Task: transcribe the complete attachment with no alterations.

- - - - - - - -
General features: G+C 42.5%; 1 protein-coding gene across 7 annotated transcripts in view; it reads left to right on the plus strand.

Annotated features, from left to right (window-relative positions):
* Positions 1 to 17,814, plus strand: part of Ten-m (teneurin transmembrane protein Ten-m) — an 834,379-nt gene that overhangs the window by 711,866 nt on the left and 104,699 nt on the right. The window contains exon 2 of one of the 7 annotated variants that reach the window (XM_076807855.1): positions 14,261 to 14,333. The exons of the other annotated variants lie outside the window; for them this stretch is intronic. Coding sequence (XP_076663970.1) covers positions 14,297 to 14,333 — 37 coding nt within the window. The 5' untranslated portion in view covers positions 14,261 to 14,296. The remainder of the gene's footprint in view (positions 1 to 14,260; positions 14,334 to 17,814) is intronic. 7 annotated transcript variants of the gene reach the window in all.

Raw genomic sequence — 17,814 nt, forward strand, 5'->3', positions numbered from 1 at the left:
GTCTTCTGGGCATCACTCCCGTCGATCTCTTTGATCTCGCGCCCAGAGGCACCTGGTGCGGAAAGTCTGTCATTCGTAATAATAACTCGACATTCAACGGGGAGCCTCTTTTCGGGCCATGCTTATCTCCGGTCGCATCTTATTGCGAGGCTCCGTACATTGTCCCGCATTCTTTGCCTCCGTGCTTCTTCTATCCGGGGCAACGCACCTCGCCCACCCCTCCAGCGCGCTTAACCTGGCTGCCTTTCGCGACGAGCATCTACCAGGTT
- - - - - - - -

General features: G+C 42.5%; 1 protein-coding gene across 7 annotated transcripts in view; it reads left to right on the plus strand.

Annotated features, from left to right (window-relative positions):
* Positions 1 to 17,814, plus strand: part of Ten-m (teneurin transmembrane protein Ten-m) — an 834,379-nt gene that overhangs the window by 711,866 nt on the left and 104,699 nt on the right. The window contains exon 2 of one of the 7 annotated variants that reach the window (XM_076807855.1): positions 14,261 to 14,333. The exons of the other annotated variants lie outside the window; for them this stretch is intronic. Coding sequence (XP_076663970.1) covers positions 14,297 to 14,333 — 37 coding nt within the window. The 5' untranslated portion in view covers positions 14,261 to 14,296. The remainder of the gene's footprint in view (positions 1 to 14,260; positions 14,334 to 17,814) is intronic. 7 annotated transcript variants of the gene reach the window in all.

Raw genomic sequence — 17,814 nt, forward strand, 5'->3', positions numbered from 1 at the left:
GTCTTCTGGGCATCACTCCCGTCGATCTCTTTGATCTCGCGCCCAGAGGCACCTGGTGCGGAAAGTCTGTCATTCGTAATAATAACTCGACATTCAACGGGGAGCCTCTTTTCGGGCCATGCTTATCTCCGGTCGCATCTTATTGCGAGGCTCCGTACATTGTCCCGCATTCTTTGCCTCCGTGCTTCTTCTATCCGGGGCAACGCACCTCGCCCACCCCTCCAGCGCGCTTAACCTGGCTGCCTTTCGCGACGAGCATCTACCAGGTT